However, it is not clear that the tragedy would have been prevented even if the voicemail were received more quickly: The engineer said the cracking would be repaired but was not a safety risk. "We've taken a look at it and, uh, obviously some repairs or whatever will have to be done, but from a safety perspective we don't see that there’s any issue there, so we're not concerned about it from that perspective," said the message from engineer W. Denney Pate. "Although obviously the cracking is not good and something's going to have to be, you know, done to repair that."
The University of Maryland, Baltimore County Retrievers pulled off a historic upset win against the top-seeded University of Virginia Cavaliers in the first round of the NCAA men's basketball tournament Friday night. UMBC's 74-54 win is the first time a No. 16 seed has bested a No. 1 team in the championship's history.
March 16, 2018
11:33 PM eastern
#16 The University of Maryland, Baltimore County (UMBC)
#1 University of Virginia
It's even better with Titanic music! (@UMBCAthletics with the upset to end all upsets)
— UMBC MADNESS (@TitanicHoops) March 17, 2018
"We didn't know what seed we would be when we won the America East championship," said UMBC guard Jairus Lyles, who scored 28 points in Friday's game. "Once we saw that No. 16 seed we knew we had a chance to make history. It's a very surreal moment."
UMBC next faces No. 9 Kansas State on Sunday for a shot at the Sweet 16. Bonnie Kristian
Moscow on Saturday announced 23 British diplomats have one week to leave Russia, a retaliation for the United Kingdom's decision to expel 23 Russian diplomats and cut off high-level communications with Russia earlier this week.
The first expulsion came in response to the poisoning of a former Russian spy, Sergei Skripal, and his daughter, Yulia Skripaland, who now live in England. Both remain in critical condition. The U.S., U.K., France, and Germany have blamed the nerve gas attack on Moscow, which denies the accusation.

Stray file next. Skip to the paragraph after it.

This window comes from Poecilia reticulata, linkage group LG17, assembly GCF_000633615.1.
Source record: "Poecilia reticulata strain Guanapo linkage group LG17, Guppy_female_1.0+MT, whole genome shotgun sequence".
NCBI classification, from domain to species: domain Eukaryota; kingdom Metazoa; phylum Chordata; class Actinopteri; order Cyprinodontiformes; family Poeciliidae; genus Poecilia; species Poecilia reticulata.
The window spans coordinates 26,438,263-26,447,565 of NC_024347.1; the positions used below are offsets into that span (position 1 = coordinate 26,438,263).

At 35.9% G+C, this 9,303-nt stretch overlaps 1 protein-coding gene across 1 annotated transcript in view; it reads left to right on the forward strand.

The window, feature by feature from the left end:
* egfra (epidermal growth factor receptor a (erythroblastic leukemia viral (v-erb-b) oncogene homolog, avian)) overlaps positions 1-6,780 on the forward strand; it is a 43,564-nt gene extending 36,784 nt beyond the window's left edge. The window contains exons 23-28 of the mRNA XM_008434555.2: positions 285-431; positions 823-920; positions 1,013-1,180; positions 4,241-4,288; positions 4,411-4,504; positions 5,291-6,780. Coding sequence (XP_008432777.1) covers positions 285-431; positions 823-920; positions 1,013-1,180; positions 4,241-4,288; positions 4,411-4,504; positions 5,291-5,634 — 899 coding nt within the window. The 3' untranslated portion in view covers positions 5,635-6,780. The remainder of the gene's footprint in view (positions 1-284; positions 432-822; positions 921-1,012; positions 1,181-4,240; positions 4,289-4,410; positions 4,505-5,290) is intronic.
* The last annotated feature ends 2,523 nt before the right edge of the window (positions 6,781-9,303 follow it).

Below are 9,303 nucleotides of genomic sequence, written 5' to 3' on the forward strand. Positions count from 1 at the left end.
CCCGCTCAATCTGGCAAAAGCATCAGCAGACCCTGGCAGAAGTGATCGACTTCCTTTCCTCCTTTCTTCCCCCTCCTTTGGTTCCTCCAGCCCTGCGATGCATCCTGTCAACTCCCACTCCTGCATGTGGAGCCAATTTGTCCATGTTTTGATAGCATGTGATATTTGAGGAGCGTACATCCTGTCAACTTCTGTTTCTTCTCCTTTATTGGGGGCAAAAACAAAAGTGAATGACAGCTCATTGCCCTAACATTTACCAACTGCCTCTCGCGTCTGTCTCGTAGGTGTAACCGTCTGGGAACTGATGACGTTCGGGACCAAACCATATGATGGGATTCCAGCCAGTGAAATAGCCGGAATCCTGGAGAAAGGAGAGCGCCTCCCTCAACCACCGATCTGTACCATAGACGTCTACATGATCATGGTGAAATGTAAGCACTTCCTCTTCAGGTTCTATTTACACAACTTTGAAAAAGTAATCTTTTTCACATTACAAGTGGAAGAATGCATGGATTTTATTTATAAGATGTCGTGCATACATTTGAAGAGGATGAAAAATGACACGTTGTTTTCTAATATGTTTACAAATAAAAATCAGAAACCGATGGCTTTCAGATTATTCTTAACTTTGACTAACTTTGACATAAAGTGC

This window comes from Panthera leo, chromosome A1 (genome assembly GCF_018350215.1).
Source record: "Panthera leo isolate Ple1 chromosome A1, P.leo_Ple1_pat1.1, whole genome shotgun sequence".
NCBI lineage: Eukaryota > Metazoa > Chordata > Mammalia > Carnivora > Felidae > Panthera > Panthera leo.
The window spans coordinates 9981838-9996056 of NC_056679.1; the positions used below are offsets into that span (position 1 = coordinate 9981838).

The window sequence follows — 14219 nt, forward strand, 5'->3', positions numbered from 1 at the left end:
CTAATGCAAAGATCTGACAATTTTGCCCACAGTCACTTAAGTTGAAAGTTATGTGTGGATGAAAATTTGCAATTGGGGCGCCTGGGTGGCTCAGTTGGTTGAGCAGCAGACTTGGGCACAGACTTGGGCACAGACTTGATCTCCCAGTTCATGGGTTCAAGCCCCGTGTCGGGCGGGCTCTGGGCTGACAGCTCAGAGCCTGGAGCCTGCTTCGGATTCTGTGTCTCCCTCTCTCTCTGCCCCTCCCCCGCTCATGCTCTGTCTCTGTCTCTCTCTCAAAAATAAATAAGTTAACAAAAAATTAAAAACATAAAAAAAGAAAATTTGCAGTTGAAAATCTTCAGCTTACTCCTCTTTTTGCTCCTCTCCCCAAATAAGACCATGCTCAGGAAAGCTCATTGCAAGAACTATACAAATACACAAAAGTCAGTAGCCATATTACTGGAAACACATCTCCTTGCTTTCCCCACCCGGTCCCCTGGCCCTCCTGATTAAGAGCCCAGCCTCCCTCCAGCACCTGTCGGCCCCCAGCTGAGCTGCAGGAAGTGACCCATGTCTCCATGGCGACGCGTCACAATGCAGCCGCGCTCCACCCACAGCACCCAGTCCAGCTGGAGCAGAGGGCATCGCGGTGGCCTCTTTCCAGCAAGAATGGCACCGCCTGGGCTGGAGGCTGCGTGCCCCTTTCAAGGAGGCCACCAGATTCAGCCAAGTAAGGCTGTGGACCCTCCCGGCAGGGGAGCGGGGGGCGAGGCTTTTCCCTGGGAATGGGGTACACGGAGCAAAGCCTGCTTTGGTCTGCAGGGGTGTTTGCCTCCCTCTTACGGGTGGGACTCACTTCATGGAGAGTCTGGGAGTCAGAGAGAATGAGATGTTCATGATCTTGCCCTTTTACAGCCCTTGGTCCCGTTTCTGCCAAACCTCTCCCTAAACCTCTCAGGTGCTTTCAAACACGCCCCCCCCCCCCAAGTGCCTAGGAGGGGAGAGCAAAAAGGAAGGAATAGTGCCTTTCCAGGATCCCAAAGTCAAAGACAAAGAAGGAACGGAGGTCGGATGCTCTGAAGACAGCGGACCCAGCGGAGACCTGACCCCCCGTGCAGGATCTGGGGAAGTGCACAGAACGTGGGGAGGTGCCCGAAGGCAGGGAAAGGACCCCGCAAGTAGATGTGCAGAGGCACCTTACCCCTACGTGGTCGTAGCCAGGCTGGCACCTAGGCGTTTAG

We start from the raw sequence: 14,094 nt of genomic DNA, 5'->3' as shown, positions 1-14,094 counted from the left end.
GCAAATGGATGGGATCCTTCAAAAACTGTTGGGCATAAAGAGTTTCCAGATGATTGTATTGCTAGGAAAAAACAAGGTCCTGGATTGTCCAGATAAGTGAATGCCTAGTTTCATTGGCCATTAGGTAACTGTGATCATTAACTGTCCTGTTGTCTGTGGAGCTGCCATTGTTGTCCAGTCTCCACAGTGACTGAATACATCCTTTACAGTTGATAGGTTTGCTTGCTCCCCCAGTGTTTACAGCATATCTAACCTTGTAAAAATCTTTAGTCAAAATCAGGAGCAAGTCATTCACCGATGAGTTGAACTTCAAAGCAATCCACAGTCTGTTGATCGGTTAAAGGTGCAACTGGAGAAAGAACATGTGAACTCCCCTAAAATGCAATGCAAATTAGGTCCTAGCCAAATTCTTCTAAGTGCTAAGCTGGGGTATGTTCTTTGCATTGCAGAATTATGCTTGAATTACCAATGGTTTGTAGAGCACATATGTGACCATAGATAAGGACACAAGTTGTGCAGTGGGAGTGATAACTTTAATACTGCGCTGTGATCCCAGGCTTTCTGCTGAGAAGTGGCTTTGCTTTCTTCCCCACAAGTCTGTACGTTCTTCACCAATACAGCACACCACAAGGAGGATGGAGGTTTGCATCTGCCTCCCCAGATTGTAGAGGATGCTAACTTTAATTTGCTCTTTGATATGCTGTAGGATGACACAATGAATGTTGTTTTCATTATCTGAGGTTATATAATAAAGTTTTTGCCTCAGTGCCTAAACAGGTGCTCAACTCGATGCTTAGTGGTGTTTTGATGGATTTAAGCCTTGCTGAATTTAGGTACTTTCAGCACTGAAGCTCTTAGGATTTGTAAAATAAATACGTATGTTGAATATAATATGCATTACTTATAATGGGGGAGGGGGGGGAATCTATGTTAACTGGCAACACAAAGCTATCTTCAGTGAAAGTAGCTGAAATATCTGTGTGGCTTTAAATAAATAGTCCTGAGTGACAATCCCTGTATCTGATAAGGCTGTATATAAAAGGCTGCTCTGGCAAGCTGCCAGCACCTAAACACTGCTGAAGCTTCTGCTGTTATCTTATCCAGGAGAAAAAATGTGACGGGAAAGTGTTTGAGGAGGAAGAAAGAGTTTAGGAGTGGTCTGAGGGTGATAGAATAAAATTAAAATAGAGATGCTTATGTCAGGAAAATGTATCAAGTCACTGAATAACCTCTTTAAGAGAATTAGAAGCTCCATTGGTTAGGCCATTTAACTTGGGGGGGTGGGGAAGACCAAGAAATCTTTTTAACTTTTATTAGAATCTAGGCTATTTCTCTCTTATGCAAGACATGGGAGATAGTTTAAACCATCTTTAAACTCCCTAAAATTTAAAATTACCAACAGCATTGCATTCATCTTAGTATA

Russia's Saturday announcement also said the British Council in Russia, a cultural liaison, and the British Consulate in St. Petersburg will be shut down. The U.K. Foreign Office said it "anticipated a response of this kind." Bonnie Kristian
Former Deputy FBI Director Andrew McCabe was fired from the Justice Department on Friday, just two days before he was set to retire and receive his pension. Attorney General Jeff Sessions announced he'd dismissed McCabe "effective immediately," saying McCabe "lacked candor."
STATEMENT FROM AG SESSIONS on McCabe firing: pic.twitter.com/vj2C8FtW4x
— Sabrina Siddiqui (@SabrinaSiddiqui) March 17, 2018
McCabe had become a frequent target of President Trump because of his wife's congressional run as a Democrat, though most recently he was accused of an "unauthorized disclosure to the media," detailed in a yet-to-be released report that allegedly accuses McCabe of trying to hide a conversation he arranged between FBI officials and The Wall Street Journal. He was set to retire Sunday, at which point he would have been eligible to receive a pension after 21 years of service; it is unclear how the preemptive firing will affect that benefit.
McCabe defended his integrity after the news broke, telling The New York Times: "The idea that I was dishonest is just wrong." He additionally tied his firing to Special Counsel Robert Mueller's ongoing investigation into Russian interference in the 2016 election and potential collusion by the Trump campaign, saying in a statement: "The big picture is a tale of what can happen when law enforcement is politicized ... I am being singled out and treated this way because of the role I played, the actions I took, and the events I witnessed in the aftermath of the firing of James Comey."
McCabe added that his dismissal is "part of [the Trump administration's] ongoing war with the FBI and the efforts of the special counsel investigation, which continue to this day." Read McCabe's entire statement — in which he fiercely defends his honor — below. Kimberly Alters
McCabe statement: pic.twitter.com/32vsbf6XWZ
— Jake Tapper (@jaketapper) March 17, 2018